“Would you like me to give you a formula for success? It’s quite simple, really. Double your rate of failure.” -Thomas Watson, CEO IBM
Today I want to share some ideas from research about experimentation and failure that have dramatically impacted my ability to make changes in my own life.
You can begin to use them immediately on yourself, your family, and your team.
Today’s BIG IDEA: Research shows that the most successful people have a fundamentally different mindset toward failure. They are determined to learn and grow from every mistake. In fact, mistakes are the only way you can gather the information required to move forward and achieve greater results.
I first read this story in John Maxwell’s wonderful book Failing Forward…
Most people have heard of the Wright Brothers, but I’ll be willing to bet you haven’t heard of Samuel P. Langley. Dr. Langley was a decorated professor of physics and mathematics, and president of the Smithsonian Institute. In 1898, he was given $50,000 dollars by the US War Department, and we should know him as the man who invented flight.
In 1903, Langley made several very public attempts at flight that failed miserably. And after being utterly humiliated by the New York Times, he gave up on his dream in an attempt to save his reputation.
Only days later, history was written when the Wright brothers succeeded where the esteemed professor had failed.
The difference between Langley and the Wright brothers was this—a fundamental attitude of experimentation and an unyielding commitment to learn from every failure.
Langley’s ego went into self-preservation mode, and he was crippled by fear and shame. This prevented him from reaching his true potential.
The Inner Critic
When I consider changing anything in my life, something happens—I begin to hear a critical inner voice that warns me of all the things that could go wrong. (For more information on this, see my posts on Saboteurs).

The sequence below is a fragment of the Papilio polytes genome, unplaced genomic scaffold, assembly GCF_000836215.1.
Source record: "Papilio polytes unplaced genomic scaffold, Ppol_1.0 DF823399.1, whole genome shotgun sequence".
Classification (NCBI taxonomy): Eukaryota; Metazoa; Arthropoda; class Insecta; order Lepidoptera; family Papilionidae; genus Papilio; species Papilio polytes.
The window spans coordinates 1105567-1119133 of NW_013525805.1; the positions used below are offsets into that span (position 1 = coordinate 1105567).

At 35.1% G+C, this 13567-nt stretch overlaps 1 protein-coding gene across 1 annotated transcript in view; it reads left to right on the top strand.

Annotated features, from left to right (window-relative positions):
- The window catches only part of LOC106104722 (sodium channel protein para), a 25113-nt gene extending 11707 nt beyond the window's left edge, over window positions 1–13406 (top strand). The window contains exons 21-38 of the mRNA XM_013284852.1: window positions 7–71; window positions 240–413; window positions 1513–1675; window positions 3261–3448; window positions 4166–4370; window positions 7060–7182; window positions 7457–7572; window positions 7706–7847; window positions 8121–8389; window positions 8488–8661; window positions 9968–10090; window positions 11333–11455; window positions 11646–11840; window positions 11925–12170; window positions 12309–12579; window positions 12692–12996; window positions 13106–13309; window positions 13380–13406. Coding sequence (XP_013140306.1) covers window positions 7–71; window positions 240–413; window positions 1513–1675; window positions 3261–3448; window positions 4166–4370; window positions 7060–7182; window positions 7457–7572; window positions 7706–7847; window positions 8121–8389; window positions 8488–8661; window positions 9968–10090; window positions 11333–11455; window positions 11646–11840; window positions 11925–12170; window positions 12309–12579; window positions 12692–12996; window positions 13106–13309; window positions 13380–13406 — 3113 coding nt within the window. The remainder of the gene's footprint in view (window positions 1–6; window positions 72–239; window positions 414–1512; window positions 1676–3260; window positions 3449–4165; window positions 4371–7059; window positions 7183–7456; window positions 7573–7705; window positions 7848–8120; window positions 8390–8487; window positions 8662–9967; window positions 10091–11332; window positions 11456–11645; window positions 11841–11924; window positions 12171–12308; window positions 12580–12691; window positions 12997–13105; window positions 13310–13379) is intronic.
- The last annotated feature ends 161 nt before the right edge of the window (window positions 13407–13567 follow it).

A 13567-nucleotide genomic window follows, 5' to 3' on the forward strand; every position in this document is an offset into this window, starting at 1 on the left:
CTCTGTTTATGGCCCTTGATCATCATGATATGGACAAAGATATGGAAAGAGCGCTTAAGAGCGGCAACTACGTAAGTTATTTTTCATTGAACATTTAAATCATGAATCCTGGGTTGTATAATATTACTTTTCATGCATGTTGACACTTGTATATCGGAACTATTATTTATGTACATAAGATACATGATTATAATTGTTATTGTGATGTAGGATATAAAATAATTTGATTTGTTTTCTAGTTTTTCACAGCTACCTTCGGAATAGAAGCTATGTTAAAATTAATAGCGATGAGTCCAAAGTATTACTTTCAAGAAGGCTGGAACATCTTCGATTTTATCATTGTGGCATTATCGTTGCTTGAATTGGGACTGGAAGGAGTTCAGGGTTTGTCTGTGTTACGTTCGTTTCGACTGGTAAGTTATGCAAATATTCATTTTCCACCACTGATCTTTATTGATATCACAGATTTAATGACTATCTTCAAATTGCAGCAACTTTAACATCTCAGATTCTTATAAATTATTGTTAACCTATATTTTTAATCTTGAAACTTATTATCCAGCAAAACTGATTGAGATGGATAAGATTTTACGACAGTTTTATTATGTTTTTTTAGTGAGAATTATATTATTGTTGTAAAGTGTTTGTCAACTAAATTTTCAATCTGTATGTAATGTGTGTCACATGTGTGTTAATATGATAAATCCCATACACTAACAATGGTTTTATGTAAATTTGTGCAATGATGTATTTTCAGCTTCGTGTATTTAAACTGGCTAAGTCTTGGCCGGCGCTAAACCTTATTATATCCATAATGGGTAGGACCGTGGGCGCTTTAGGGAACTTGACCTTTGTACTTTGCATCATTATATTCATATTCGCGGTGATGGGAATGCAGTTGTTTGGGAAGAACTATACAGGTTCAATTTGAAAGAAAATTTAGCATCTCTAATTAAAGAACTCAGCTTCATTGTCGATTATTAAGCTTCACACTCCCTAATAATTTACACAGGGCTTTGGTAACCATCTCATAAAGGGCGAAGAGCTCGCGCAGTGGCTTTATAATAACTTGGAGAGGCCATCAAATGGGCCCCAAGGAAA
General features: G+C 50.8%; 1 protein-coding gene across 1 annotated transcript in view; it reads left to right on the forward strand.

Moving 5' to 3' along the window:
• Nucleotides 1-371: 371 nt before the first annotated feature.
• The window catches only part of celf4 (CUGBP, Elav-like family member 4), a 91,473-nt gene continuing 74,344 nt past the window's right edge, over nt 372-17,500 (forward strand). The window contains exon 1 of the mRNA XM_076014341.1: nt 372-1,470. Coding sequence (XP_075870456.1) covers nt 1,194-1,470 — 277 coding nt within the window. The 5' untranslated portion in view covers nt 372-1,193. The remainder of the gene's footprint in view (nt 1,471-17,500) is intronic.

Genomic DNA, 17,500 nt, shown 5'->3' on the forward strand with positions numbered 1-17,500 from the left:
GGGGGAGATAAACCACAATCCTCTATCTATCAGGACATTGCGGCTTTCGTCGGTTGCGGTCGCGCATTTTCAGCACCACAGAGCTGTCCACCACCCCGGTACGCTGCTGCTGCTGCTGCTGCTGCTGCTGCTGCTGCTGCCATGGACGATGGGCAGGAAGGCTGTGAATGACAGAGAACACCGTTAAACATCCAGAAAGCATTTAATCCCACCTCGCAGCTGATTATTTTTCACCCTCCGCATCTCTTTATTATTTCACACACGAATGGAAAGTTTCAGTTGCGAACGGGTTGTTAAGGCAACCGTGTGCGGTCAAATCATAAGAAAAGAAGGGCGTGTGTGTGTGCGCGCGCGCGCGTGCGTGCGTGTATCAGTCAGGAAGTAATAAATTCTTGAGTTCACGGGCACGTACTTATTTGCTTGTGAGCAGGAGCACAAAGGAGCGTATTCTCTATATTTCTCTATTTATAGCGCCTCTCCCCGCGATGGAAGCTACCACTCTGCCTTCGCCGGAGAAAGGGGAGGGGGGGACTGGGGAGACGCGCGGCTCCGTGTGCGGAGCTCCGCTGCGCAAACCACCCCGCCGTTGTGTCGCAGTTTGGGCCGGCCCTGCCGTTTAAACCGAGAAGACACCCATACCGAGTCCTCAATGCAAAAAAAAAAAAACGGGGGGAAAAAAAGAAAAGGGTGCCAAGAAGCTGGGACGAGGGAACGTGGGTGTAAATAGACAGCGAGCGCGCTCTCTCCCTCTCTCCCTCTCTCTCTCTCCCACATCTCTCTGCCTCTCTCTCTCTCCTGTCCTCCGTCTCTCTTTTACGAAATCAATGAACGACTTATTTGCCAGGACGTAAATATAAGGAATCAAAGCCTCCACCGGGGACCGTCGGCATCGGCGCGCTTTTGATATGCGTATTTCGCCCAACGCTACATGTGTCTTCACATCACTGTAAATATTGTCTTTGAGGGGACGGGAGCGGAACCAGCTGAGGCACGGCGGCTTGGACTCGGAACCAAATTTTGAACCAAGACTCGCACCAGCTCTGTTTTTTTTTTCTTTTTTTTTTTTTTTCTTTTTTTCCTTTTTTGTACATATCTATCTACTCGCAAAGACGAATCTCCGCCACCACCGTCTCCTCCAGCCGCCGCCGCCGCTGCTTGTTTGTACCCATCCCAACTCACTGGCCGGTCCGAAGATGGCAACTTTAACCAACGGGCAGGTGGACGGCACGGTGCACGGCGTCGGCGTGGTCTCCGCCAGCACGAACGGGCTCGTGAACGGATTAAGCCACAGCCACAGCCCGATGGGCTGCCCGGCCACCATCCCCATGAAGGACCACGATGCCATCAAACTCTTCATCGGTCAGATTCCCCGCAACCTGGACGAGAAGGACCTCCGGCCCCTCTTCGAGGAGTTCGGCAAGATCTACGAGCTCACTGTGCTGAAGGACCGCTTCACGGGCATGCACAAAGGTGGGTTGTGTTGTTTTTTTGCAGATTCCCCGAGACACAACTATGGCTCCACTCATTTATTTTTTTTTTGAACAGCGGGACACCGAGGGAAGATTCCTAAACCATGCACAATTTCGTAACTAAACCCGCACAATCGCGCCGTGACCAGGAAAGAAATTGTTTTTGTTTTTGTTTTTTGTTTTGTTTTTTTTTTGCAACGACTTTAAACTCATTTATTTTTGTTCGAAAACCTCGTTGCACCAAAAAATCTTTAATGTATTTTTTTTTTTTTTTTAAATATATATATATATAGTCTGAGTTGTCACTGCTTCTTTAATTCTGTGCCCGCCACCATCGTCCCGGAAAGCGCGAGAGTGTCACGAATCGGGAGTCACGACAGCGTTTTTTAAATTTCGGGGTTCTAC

The job of your internal saboteurs is simple and insidious—preserve the status quo and prevent change.
The saboteurs tell you that they are just keeping you safe from emotional harm.
I am a perfectionist by nature, so I’ll be honest—I hate making mistakes. But trying to avoid failure or do things perfectly the first time—has greatly handicapped me.
The strange truth is that the most talented people are often not the most successful.
Many of the most successful people are moderately talented people who are extremely committed to training, taking more risks, and learning from every mistake.
They have learned to turn down the volume on their inner critic.
Routines are great, but can sometimes prevent growth
Most of us can get very comfortable in our routines.
According to habit expert Charles Duhigg, once we do anything enough times, the decision-making part of our brain actually goes to sleep and we go on autopilot. That is why you can daydream while brushing your teeth or driving.
If we don’t consciously step back, re-evaluate, and change those routines when they no longer serve us, we run the risk of staying in ruts for years, or worse—for life!
Autopilot and avoidance of failure work together as the killer 2-punch combo to keep you stuck.
Here is a simple cue you can use to get unstuck—Action cures fear.
Psychologists have known for years that when we avoid something, we often build it up in our mind to be much worse than it really is. That is why the primary treatment for phobias is graded exposure therapy—exposing you to the very thing you are afraid of over and over again until you become desensitized.